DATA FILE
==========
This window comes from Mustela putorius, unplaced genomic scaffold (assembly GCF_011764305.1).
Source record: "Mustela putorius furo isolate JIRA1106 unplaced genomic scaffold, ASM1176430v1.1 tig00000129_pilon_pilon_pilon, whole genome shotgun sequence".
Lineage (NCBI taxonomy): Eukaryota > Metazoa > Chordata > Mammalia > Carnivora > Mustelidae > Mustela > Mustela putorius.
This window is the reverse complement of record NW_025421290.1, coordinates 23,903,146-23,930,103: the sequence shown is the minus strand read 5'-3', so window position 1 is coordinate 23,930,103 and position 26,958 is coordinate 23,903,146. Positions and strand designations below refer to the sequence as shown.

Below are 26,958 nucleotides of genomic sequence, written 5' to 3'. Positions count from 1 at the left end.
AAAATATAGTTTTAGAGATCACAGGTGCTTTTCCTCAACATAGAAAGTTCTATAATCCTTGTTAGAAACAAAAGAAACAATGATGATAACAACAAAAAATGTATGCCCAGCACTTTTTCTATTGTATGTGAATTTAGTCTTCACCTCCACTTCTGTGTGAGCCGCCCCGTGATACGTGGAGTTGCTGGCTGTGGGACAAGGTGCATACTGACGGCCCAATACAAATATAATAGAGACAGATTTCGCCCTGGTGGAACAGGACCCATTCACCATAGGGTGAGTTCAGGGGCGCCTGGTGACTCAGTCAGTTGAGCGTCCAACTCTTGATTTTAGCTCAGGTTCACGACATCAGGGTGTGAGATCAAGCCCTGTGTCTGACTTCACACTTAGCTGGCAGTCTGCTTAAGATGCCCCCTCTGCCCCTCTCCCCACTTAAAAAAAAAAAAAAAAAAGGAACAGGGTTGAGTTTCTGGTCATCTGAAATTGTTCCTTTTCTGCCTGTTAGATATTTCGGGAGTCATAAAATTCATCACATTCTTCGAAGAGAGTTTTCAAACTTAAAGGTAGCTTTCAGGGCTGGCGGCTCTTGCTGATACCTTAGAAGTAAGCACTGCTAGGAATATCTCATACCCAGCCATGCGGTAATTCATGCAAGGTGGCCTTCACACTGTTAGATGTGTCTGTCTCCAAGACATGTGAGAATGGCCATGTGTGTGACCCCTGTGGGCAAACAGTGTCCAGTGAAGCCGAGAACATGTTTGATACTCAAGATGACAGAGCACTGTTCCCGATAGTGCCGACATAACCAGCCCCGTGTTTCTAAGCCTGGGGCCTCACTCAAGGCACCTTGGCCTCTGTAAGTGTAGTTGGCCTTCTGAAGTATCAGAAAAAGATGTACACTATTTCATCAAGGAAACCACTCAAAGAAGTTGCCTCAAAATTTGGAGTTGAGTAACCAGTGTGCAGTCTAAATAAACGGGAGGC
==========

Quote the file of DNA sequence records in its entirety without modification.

This window comes from Mustela putorius, unplaced genomic scaffold (assembly GCF_011764305.1).
Source record: "Mustela putorius furo isolate JIRA1106 unplaced genomic scaffold, ASM1176430v1.1 tig00000129_pilon_pilon_pilon, whole genome shotgun sequence".
Lineage (NCBI taxonomy): Eukaryota > Metazoa > Chordata > Mammalia > Carnivora > Mustelidae > Mustela > Mustela putorius.
This window is the reverse complement of record NW_025421290.1, coordinates 23,903,146-23,930,103: the sequence shown is the minus strand read 5'-3', so window position 1 is coordinate 23,930,103 and position 26,958 is coordinate 23,903,146. Positions and strand designations below refer to the sequence as shown.

Below are 26,958 nucleotides of genomic sequence, written 5' to 3'. Positions count from 1 at the left end.
AAAATATAGTTTTAGAGATCACAGGTGCTTTTCCTCAACATAGAAAGTTCTATAATCCTTGTTAGAAACAAAAGAAACAATGATGATAACAACAAAAAATGTATGCCCAGCACTTTTTCTATTGTATGTGAATTTAGTCTTCACCTCCACTTCTGTGTGAGCCGCCCCGTGATACGTGGAGTTGCTGGCTGTGGGACAAGGTGCATACTGACGGCCCAATACAAATATAATAGAGACAGATTTCGCCCTGGTGGAACAGGACCCATTCACCATAGGGTGAGTTCAGGGGCGCCTGGTGACTCAGTCAGTTGAGCGTCCAACTCTTGATTTTAGCTCAGGTTCACGACATCAGGGTGTGAGATCAAGCCCTGTGTCTGACTTCACACTTAGCTGGCAGTCTGCTTAAGATGCCCCCTCTGCCCCTCTCCCCACTTAAAAAAAAAAAAAAAAAAGGAACAGGGTTGAGTTTCTGGTCATCTGAAATTGTTCCTTTTCTGCCTGTTAGATATTTCGGGAGTCATAAAATTCATCACATTCTTCGAAGAGAGTTTTCAAACTTAAAGGTAGCTTTCAGGGCTGGCGGCTCTTGCTGATACCTTAGAAGTAAGCACTGCTAGGAATATCTCATACCCAGCCATGCGGTAATTCATGCAAGGTGGCCTTCACACTGTTAGATGTGTCTGTCTCCAAGACATGTGAGAATGGCCATGTGTGTGACCCCTGTGGGCAAACAGTGTCCAGTGAAGCCGAGAACATGTTTGATACTCAAGATGACAGAGCACTGTTCCCGATAGTGCCGACATAACCAGCCCCGTGTTTCTAAGCCTGGGGCCTCACTCAAGGCACCTTGGCCTCTGTAAGTGTAGTTGGCCTTCTGAAGTATCAGAAAAAGATGTACACTATTTCATCAAGGAAACCACTCAAAGAAGTTGCCTCAAAATTTGGAGTTGAGTAACCAGTGTGCAGTCTAAATAAACGGGAGGC